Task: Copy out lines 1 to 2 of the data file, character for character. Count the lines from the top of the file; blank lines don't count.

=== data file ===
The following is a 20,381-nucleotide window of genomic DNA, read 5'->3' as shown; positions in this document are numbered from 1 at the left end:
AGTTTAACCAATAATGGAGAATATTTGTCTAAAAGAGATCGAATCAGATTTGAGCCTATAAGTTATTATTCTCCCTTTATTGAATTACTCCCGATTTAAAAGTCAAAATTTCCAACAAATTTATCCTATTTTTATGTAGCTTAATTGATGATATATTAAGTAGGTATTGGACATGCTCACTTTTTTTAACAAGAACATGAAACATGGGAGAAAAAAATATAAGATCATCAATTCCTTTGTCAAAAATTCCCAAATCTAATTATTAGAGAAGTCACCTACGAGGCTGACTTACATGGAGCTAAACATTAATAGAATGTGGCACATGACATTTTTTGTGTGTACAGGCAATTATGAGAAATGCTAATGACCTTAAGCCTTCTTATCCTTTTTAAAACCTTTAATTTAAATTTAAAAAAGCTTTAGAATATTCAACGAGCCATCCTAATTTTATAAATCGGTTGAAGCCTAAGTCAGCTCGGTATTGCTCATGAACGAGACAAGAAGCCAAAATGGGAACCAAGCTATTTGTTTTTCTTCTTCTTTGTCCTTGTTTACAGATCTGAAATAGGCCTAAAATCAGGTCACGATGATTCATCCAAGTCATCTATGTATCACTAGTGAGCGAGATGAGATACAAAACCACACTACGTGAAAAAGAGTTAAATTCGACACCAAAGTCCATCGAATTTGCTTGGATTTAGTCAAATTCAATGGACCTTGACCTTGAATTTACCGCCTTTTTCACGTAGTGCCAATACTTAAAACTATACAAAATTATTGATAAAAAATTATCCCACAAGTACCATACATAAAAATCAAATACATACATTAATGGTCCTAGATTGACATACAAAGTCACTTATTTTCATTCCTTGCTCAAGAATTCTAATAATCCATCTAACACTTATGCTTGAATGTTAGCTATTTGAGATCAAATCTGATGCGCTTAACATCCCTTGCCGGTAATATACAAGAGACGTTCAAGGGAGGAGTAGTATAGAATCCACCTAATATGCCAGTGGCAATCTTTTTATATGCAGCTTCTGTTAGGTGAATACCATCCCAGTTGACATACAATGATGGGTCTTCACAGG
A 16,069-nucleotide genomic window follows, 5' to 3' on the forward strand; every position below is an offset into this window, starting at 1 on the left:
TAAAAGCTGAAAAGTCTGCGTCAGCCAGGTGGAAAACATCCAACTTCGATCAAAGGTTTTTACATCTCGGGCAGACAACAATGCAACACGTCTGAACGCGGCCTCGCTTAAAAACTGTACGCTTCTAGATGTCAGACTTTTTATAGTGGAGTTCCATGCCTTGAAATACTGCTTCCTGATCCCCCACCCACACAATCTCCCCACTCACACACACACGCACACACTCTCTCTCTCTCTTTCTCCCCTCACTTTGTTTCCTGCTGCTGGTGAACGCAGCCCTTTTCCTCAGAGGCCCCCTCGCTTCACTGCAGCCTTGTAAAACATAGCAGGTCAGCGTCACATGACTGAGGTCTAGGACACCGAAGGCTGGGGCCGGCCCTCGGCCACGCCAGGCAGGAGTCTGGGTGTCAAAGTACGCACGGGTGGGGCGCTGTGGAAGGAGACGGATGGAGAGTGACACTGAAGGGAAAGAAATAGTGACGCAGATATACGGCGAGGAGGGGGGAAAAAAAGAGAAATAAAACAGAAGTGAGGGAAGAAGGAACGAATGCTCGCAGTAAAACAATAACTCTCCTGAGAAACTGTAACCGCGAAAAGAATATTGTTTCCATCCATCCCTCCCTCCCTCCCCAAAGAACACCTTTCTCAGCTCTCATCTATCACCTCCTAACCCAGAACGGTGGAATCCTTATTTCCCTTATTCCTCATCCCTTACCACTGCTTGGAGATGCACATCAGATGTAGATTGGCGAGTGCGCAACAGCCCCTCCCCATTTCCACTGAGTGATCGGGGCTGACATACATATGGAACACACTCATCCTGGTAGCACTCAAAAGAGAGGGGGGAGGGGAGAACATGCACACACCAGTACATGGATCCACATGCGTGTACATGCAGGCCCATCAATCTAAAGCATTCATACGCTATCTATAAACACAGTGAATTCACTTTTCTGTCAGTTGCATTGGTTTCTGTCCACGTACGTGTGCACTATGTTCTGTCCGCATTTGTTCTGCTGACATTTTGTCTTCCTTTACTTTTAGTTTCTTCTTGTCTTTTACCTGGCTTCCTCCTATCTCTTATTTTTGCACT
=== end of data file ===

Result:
The following is a 20,381-nucleotide window of genomic DNA, read 5'->3' as shown; positions in this document are numbered from 1 at the left end:
AGTTTAACCAATAATGGAGAATATTTGTCTAAAAGAGATCGAATCAGATTTGAGCCTATAAGTTATTATTCTCCCTTTATTGAATTACTCCCGATTTAAAAGTCAAAATTTCCAACAAATTTATCCTATTTTTATGTAGCTTAATTGATGATATATTAAGTAGGTATTGGACATGCTCACTTTTTTTAACAAGAACATGAAACATGGGAGAAAAAAATATAAGATCATCAATTCCTTTGTCAAAAATTCCCAAATCTAATTATTAGAGAAGTCACCTACGAGGCTGACTTACATGGAGCTAAACATTAATAGAATGTGGCACATGACATTTTTTGTGTGTACAGGCAATTATGAGAAATGCTAATGACCTTAAGCCTTCTTATCCTTTTTAAAACCTTTAATTTAAATTTAAAAAAGCTTTAGAATATTCAACGAGCCATCCTAATTTTATAAATCGGTTGAAGCCTAAGTCAGCTCGGTATTGCTCATGAACGAGACAAGAAGCCAAAATGGGAACCAAGCTATTTGTTTTTCTTCTTCTTTGTCCTTGTTTACAGATCTGAAATAGGCCTAAAATCAGGTCACGATGATTCATCCAAGTCATCTATGTATCACTAGTGAGCGAGATGAGATACAAAACCACACTACGTGAAAAAGAGTTAAATTCGACACCAAAGTCCATCGAATTTGCTTGGATTTAGTCAAATTCAATGGACCTTGACCTTGAATTTACCGCCTTTTTCACGTAGTGCCAATACTTAAAACTATACAAAATTATTGATAAAAAATTATCCCACAAGTACCATACATAAAAATCAAATACATACATTAATGGTCCTAGATTGACATACAAAGTCACTTATTTTCATTCCTTGCTCAAGAATTCTAATAATCCATCTAACACTTATGCTTGAATGTTAGCTATTTGAGATCAAATCTGATGCGCTTAACATCCCTTGCCGGTAATATACAAGAGACGTTCAAGGGAGGAGTAGTATAGAATCCACCTAATATGCCAGTGGCAATCTTTTTATATGCAGCTTCTGTTAGGTGAATACCATCCCAGTTGACATACAATGATGGGTCTTCACAGG